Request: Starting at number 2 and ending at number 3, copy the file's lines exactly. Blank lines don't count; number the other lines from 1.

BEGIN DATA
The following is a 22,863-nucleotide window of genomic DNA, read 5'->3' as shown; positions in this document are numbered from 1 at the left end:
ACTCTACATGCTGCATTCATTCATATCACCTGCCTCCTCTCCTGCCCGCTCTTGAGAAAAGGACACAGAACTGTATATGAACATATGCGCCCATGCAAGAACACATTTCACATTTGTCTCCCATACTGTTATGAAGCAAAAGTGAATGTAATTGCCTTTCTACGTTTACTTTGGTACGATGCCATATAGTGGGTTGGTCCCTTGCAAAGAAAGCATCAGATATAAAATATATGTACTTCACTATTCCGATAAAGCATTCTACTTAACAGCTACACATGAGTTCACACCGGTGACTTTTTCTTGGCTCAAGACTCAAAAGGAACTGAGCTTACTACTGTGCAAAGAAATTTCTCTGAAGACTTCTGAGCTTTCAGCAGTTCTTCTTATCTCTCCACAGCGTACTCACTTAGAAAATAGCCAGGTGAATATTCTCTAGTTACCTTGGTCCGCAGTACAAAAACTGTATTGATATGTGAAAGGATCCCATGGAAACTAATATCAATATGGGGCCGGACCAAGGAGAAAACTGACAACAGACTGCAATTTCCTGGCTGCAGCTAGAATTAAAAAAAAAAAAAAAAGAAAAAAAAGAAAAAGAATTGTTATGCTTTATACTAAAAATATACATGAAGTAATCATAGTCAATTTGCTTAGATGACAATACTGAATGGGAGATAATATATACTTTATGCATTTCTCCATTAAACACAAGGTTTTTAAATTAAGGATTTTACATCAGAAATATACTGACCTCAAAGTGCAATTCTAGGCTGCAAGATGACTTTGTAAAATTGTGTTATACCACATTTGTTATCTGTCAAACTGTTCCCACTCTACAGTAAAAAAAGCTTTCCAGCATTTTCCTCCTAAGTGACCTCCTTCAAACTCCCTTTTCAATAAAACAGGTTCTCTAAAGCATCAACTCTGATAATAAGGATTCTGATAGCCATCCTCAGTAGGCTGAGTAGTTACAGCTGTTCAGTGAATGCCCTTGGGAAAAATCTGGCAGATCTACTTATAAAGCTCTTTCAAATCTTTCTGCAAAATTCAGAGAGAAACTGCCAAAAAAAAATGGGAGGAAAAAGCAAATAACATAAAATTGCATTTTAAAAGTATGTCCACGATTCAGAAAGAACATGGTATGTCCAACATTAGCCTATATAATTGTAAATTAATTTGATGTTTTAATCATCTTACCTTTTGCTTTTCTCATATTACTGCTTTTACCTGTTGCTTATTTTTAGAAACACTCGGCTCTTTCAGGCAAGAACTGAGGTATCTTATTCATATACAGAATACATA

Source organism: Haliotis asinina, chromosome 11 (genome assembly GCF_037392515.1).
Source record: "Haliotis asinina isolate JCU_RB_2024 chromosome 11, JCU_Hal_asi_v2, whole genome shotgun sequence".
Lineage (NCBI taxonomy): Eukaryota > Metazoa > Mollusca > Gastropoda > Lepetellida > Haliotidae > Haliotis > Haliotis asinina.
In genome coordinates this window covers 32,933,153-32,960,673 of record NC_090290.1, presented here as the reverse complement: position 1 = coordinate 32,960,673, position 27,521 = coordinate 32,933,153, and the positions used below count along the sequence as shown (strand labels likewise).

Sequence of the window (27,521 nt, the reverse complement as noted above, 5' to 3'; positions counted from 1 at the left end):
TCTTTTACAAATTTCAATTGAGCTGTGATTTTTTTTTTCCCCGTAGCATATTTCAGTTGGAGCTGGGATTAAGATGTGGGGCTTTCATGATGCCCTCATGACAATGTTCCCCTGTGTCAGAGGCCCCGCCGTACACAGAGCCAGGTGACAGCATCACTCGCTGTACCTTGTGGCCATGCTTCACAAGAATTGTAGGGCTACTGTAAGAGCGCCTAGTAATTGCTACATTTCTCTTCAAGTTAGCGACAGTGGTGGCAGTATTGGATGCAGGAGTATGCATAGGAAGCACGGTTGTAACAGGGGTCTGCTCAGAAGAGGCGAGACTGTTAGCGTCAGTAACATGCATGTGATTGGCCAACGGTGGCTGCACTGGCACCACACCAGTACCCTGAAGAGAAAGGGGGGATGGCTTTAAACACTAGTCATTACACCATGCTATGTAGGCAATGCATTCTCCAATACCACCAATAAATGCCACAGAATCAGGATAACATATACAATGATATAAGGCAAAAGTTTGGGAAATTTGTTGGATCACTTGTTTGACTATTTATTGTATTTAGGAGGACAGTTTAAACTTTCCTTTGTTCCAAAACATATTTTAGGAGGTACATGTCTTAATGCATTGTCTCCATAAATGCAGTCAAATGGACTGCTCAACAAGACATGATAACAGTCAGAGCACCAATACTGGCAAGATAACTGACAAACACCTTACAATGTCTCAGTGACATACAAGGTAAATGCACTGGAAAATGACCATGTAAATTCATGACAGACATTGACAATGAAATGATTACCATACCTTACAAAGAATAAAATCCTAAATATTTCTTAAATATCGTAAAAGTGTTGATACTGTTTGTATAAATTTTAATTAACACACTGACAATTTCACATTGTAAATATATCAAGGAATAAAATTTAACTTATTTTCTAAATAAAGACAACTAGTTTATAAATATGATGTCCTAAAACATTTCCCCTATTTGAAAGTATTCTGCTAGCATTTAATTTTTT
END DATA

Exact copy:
ACTCTACATGCTGCATTCATTCATATCACCTGCCTCCTCTCCTGCCCGCTCTTGAGAAAAGGACACAGAACTGTATATGAACATATGCGCCCATGCAAGAACACATTTCACATTTGTCTCCCATACTGTTATGAAGCAAAAGTGAATGTAATTGCCTTTCTACGTTTACTTTGGTACGATGCCATATAGTGGGTTGGTCCCTTGCAAAGAAAGCATCAGATATAAAATATATGTACTTCACTATTCCGATAAAGCATTCTACTTAACAGCTACACATGAGTTCACACCGGTGACTTTTTCTTGGCTCAAGACTCAAAAGGAACTGAGCTTACTACTGTGCAAAGAAATTTCTCTGAAGACTTCTGAGCTTTCAGCAGTTCTTCTTATCTCTCCACAGCGTACTCACTTAGAAAATAGCCAGGTGAATATTCTCTAGTTACCTTGGTCCGCAGTACAAAAACTGTATTGATATGTGAAAGGATCCCATGGAAACTAATATCAATATGGGGCCGGACCAAGGAGAAAACTGACAACAGACTGCAATTTCCTGGCTGCAGCTAGAATTAAAAAAAAAAAAAAAAGAAAAAAAAGAAAAAGAATTGTTATGCTTTATACTAAAAATATACATGAAGTAATCATAGTCAATTTGCTTAGATGACAATACTGAATGGGAGATAATATATACTTTATGCATTTCTCCATTAAACACAAGGTTTTTAAATTAAGGATTTTACATCAGAAATATACTGACCTCAAAGTGCAATTCTAGGCTGCAAGATGACTTTGTAAAATTGTGTTATACCACATTTGTTATCTGTCAAACTGTTCCCACTCTACAGTAAAAAAAGCTTTCCAGCATTTTCCTCCTAAGTGACCTCCTTCAAACTCCCTTTTCAATAAAACAGGTTCTCTAAAGCATCAACTCTGATAATAAGGATTCTGATAGCCATCCTCAGTAGGCTGAGTAGTTACAGCTGTTCAGTGAATGCCCTTGGGAAAAATCTGGCAGATCTACTTATAAAGCTCTTTCAAATCTTTCTGCAAAATTCAGAGAGAAACTGCCAAAAAAAAATGGGAGGAAAAAGCAAATAACATAAAATTGCATTTTAAAAGTATGTCCACGATTCAGAAAGAACATGGTATGTCCAACATTAGCCTATATAATTGTAAATTAATTTGATGTTTTAATCATCTTACCTTTTGCTTTTCTCATATTACTGCTTTTACCTGTTGCTTATTTTTAGAAACACTCGGCTCTTTCAGGCAAGAACTGAGGTATCTTATTCATATACAGAATACATA

Source organism: Haliotis asinina, chromosome 11 (genome assembly GCF_037392515.1).